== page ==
In my opinion, the culture of silence is worse than the practice itself. Silence helps to perpetuate and institutionalise a practice. CSOs need to invest in providing a reporting system that works and allows for confidentiality.

Some ideas around reporting system are:

tollfree lines which anyone can call to report a likely or imminent perpetration of the practice;

Walk-in centres at community levels manned by trained advocates;

demand and support the establishment of gender desk at every law enforcement station, be it the police or Nigeria Security and Civil Defence Corps;

train and equip community champions to monitor and track girls that are likely to be cut at a particular time such as within first few weeks of delivery in some places, before wedding, or as a rite of passage;

a digital incidence reporting/mapping system is equally a viable option;

These will enable people to easily report incidences or likely incidence of FGM/C. Information is needed for prevention of the practice, and prosecution of offenders.

As it has often been seen, government and civil society cannot completely provide coverage for persons likely to be affected by a practice. The most effective intervention is to empower the people to prevent the practice.

Many women and girls have succumbed to FGM/C simply because there is no alternative residence. The practice of FGM/C thrives on social dynamics that has at its core the principle of reciprocity. In this case, conformity in exchange for social inclusiveness.

When a woman or girl refuses to be cut, she runs the risk of being pressured by her immediate concerns. This pressure may come in form of threat, appeals or physical attacks. It is therefore important to have a refuge for such people, where they can stay away from the pressure for the time being, until there is a resolution of some sorts.

Indeed it is the duty of government to provide such refuge. However, Civil Society organisations can support the government to establish such refuge. There should be at least one refuge in each State.

Organisations can also establish refuges at sub-State levels. Such refuges only need be registered with the relevant government agencies. The location should also be known to advocates and other organisations working on FGM/C abandonment.

CSOs also need to have a legal officer within the organisation that is able to intervene and coordinate stakeholders to intervene in case of a likely perpetration of the act. The desk need not be manned by a lawyer. A FGM/C trained paralegal will be sufficient.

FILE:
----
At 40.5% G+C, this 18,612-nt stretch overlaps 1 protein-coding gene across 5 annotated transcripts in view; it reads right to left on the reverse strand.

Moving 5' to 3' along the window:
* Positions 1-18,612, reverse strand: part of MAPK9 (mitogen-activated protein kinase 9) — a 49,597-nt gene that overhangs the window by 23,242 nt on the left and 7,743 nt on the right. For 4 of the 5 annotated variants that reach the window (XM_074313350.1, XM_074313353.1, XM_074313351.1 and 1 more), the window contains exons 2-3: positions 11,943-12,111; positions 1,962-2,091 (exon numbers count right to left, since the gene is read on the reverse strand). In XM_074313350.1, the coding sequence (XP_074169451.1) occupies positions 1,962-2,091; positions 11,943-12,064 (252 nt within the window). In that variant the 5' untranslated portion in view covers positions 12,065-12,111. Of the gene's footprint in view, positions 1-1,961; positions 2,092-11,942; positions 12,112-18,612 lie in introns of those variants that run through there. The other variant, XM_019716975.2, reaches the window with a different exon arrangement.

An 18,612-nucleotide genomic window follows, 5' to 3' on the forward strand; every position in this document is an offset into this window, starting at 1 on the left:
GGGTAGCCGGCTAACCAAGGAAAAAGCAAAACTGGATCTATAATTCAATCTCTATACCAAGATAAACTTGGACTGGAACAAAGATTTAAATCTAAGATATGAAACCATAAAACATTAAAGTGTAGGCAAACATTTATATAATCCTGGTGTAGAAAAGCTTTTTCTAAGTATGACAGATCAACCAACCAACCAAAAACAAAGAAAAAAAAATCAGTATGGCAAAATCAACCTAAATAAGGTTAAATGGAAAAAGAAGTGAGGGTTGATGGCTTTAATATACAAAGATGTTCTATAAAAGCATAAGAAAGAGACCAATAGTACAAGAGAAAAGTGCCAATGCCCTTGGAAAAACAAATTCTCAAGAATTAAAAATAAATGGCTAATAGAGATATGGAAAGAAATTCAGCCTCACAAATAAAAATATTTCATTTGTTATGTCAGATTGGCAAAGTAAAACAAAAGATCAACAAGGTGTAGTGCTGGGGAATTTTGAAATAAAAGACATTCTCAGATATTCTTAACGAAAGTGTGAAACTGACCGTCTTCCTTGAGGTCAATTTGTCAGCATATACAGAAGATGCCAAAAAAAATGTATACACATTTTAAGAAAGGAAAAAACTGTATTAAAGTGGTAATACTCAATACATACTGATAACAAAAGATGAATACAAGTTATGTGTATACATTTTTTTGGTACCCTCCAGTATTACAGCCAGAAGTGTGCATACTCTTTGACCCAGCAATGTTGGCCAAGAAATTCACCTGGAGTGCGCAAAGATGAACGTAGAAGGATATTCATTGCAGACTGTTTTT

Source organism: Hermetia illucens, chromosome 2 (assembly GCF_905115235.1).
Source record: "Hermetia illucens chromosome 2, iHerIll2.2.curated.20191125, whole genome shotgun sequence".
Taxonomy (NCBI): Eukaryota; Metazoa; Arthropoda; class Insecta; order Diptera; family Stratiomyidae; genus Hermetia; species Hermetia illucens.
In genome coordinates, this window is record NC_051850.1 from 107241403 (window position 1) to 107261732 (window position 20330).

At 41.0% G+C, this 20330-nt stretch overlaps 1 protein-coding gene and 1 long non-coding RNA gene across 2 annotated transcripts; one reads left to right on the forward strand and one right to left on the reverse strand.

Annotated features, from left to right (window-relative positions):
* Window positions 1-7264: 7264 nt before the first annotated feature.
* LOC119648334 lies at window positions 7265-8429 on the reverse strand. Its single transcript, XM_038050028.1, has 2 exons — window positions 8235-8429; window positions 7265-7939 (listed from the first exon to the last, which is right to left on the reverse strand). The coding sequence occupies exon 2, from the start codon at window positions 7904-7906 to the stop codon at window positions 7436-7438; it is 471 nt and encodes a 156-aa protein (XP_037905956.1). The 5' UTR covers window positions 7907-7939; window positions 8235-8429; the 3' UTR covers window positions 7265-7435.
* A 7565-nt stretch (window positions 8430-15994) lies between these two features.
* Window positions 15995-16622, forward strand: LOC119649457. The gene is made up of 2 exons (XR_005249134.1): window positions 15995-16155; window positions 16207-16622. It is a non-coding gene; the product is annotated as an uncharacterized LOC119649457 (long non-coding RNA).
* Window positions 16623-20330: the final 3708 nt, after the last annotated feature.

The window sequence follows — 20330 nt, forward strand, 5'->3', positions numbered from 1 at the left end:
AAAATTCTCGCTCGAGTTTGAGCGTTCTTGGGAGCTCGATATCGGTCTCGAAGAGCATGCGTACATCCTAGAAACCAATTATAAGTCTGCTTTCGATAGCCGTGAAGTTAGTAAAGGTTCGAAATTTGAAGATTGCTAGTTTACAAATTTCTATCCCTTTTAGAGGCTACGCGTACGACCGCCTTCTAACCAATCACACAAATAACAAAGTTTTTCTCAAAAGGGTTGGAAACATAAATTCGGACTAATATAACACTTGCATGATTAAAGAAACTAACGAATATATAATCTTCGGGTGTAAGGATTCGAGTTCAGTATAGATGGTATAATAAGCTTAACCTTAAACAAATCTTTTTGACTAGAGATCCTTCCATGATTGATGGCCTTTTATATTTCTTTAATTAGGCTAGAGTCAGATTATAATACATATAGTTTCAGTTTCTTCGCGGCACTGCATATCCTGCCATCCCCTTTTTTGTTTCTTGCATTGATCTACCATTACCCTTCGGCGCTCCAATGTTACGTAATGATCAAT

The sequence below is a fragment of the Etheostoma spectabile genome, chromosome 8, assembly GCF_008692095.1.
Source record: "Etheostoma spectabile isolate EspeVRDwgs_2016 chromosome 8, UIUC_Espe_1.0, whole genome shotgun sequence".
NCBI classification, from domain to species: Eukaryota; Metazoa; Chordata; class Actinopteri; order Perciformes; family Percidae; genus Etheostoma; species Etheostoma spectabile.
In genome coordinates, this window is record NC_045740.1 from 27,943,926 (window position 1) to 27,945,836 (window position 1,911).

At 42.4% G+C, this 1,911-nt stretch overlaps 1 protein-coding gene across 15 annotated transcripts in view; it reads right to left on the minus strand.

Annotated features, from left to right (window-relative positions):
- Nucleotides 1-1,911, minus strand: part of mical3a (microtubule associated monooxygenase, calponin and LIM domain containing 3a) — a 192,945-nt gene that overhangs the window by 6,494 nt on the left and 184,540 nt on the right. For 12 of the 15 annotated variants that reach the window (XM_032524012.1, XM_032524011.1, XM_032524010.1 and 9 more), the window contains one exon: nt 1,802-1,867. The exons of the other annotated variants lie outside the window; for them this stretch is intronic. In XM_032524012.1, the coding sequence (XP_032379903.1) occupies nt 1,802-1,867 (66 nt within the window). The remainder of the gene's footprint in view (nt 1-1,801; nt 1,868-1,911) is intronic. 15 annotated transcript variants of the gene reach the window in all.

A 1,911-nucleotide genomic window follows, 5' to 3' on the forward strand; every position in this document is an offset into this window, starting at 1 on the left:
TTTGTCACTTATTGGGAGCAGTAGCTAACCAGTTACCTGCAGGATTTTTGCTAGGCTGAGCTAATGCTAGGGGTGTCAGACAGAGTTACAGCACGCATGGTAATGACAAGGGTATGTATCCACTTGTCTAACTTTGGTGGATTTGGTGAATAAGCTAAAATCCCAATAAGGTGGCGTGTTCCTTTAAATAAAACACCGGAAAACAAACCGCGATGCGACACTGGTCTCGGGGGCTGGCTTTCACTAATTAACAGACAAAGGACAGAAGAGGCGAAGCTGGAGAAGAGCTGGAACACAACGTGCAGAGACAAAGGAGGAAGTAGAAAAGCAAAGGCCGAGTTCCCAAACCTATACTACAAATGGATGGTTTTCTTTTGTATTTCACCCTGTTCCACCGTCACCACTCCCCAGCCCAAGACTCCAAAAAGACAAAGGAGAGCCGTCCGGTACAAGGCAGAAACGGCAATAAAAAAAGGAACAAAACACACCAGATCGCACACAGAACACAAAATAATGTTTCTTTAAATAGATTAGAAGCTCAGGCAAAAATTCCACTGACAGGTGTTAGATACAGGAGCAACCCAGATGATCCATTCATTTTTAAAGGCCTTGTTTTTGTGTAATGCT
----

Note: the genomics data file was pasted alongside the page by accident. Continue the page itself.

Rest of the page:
It will however be good to have a lawyer, or form a relationship with a law firm or law-based CSO, in case of prosecution.

Sometimes the knowledge that a lawyer is on standby and interested in a case is sufficient to drive compliance, and to make law enforcement agencies follow through on their mandate.

It is our firm belief that if the foregoing are well implemented, we will see a rapid abandonment of FGM/C.

We also acknowledge that the services mentioned above are not conclusive. There are still many more social and legal services that civil society organisations can provide to girls and women in the quest to accelerate FGM/C abandonment.

To empower CSOs to provide these services, government must collaborate with, encourage and support Civil Society organisations in this campaign. Advocates exist to help the government deliver on its mandate easily and faster. The government agencies need to understand this.

The place of funding cannot be overemphasised. Donor agencies, international organisations, multinational corporations, businesses and well off individuals need to support CSOs financially to implement some of these services.

CSOs also need to embark on trainings and retraining of advocates, champions and their staff to position them for efficiency and to provide service relevant to each peculiar situation.

Probably the most important way CSOs can empower themselves to provide these services is by synergy. No single individual or organisation can do everything. It is critical to create a network of FGM/C abandonment advocates for cross-ferterlisation of ideas, resource sharing, and support. CSOs and advocates need to stop working in silos.

We will draw the curtain on this session, as we invite you to ask questions and make contributions.

Please when asking your question, remember to use the hashtag #endcuttinggirls and to tweet at @endcuttinggirls @Capri_Tolu and @TheCoachMYKE

For more information about Female Genital Mutilation and Cutting, visit our website; or follow us on Twitter @endcuttinggirls follow the conversation using #endcuttinggirls

We are also on Facebook, Instagram and Youtube. On all these platforms we share updates and information on FGM/C.

We also invite you to participate in our monthly Frown Challenge, every last Friday of the month. This month’s edition will hold tomorrow. See poster for details.

Together we will #endcuttinggirls in this generation.